president, but they were not -- they were still unaware of a policy rationale. so the 23rd, 26th. on the 18th this issue first came up, when the president was suspending or reassessing that assistance that you said ukraine so desperately depends on. director maguire, we deal with what is reasonable here, and i believe your inspector general included that in the report because this whole issue is about ukraine's position and relationship with the united states, their dependency on the united states, and the president's efforts to coerce ukraine and to engage in an illegal and improper investigation, do you believe that is why your inspector general added that about suspending their support to ukraine? dir. maguire: i think that michael atkinson found it to be credible.
and he viewed it was a matter of urgent concern to forward to this committee. rep. demings: do you think it is reasonable for the american people and the committee on both sides to believe that there is a correlation or a nexus between the president suspending the aid and the conversation that took place, the follow-up conversation? dir. maguire: yes, congresswoman, that is the allegation that is made. i did not have access to the transcripts. my only information was the icig's cover letter and the allegation -- whistleblower allegation. the other information coming to light yesterday, as released by the president, changes things in a different light. rep. demings: mr. chairman, may i just ask one more very quickly? my understanding is that the attorney -- inspector general is a career intelligence person. he has worked in the department of justice, he has received numerous awards for outstanding, exemplary performance.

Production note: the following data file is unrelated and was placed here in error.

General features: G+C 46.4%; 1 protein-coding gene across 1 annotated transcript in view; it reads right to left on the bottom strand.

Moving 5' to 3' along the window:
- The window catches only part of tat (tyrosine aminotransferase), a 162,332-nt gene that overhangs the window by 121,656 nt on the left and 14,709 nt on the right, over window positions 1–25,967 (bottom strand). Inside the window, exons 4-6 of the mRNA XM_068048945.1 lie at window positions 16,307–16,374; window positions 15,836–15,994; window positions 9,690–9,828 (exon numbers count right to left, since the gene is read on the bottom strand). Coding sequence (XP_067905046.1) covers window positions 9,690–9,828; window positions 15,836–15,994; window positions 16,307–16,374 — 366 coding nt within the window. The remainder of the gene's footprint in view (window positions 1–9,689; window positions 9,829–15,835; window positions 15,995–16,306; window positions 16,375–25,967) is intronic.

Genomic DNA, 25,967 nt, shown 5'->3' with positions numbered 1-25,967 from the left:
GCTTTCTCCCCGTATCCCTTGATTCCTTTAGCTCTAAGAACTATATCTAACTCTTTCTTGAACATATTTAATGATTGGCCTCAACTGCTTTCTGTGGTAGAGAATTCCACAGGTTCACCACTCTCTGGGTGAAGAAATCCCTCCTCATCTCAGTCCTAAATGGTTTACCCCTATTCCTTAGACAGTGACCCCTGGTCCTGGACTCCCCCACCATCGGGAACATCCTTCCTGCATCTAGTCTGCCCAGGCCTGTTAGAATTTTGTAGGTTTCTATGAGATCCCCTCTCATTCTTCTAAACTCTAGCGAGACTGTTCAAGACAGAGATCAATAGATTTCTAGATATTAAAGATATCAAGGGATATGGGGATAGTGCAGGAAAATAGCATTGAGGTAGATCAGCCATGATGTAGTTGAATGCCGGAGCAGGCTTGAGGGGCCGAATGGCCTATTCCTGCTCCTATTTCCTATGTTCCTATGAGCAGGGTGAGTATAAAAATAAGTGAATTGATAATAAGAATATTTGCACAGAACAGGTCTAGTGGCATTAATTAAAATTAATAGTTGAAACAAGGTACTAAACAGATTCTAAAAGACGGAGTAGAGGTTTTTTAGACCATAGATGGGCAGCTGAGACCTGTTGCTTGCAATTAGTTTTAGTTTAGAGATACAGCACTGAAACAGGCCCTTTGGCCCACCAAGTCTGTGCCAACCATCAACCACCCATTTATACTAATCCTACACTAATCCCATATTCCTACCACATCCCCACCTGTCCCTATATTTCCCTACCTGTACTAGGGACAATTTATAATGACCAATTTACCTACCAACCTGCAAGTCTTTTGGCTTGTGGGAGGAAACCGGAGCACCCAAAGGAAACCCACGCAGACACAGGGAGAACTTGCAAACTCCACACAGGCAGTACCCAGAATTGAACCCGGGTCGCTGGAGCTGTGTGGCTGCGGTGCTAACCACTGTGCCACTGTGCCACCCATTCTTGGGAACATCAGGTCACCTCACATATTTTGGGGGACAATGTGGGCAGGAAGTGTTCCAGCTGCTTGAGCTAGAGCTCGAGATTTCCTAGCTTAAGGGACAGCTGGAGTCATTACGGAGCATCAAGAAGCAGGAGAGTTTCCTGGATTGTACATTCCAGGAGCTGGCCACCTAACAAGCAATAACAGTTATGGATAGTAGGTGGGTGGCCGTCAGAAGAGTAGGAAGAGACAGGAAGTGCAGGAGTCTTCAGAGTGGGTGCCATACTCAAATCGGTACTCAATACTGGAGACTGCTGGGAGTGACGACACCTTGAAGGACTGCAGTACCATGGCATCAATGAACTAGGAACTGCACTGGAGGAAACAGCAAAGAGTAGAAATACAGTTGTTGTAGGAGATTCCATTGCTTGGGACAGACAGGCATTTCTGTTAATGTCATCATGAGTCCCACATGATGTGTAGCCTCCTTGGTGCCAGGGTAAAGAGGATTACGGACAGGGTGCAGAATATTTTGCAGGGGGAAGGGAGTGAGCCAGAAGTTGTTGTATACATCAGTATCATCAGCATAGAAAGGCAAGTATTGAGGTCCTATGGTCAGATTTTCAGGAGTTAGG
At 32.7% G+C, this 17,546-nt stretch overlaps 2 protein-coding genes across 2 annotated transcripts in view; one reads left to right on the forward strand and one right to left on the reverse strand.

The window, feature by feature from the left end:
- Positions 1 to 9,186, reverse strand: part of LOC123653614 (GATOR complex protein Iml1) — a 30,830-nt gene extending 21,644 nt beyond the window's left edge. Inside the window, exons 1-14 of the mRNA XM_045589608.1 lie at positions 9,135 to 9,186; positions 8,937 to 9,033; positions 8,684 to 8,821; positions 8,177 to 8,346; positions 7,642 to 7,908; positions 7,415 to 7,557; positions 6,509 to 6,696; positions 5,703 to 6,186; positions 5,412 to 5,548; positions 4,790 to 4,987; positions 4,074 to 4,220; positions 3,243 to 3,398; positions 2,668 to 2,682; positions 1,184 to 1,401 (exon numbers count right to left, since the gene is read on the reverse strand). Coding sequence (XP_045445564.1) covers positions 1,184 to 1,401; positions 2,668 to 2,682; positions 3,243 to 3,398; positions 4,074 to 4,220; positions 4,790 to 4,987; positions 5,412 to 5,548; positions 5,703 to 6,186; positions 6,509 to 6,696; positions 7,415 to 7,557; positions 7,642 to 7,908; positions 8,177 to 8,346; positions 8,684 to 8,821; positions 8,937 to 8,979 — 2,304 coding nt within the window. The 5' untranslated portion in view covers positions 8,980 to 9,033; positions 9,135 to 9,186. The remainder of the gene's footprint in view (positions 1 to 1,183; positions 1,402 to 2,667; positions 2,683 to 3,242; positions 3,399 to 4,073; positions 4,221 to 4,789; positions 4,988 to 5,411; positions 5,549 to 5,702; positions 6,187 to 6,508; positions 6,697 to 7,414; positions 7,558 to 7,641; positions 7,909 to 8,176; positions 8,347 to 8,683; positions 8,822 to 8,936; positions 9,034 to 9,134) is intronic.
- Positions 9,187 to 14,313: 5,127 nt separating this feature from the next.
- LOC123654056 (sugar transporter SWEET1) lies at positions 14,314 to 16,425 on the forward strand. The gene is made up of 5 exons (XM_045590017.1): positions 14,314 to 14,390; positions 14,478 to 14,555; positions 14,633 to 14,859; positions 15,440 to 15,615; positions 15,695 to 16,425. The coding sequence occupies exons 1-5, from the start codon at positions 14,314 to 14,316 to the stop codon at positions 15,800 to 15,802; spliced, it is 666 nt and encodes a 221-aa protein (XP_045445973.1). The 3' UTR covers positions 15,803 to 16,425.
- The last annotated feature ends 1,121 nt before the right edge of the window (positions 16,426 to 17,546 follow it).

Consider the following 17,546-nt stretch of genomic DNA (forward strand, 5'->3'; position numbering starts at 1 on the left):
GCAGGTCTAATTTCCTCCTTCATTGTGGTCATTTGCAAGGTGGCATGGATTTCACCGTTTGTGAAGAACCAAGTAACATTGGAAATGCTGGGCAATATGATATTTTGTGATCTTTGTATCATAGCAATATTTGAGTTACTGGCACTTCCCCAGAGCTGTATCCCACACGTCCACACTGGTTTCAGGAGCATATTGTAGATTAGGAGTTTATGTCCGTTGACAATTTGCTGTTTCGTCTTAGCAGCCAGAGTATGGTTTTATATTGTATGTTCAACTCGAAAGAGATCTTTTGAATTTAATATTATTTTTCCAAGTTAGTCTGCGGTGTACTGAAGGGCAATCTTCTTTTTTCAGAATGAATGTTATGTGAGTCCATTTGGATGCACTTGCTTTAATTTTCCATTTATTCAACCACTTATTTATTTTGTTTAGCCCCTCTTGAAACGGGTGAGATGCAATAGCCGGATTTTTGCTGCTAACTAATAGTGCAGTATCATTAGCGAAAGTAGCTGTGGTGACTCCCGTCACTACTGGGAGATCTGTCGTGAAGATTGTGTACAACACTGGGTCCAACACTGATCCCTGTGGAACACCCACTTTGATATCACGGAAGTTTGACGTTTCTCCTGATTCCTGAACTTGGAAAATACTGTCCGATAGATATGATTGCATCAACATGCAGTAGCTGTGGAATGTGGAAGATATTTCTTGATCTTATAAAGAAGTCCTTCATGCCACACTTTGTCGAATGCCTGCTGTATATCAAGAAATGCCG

did you have any reason to deny or not believe his conclusions in every area of this report that he was directly involved in? dir. maguire: congresswoman, michael atkinson is a valued and trusted colleague. i respect him tremendously. the question came down to, as we just over and over again, urgent not theand whether or intelligence -- whistleblower protection act as written allows me to forward it to this committee. that is where i got stuck, ma'am, and i am sorry. rep. demings: thank you, director. dir. maguire: mr. krishnamurthy. krishnamurthy: mr. maguire, thank you so much for your service to our country. thank you for your patriotism. i want to ask you a couple of questions about the time surrounding july 25, to the time that you came into office at -- as dni. as you know, the phone call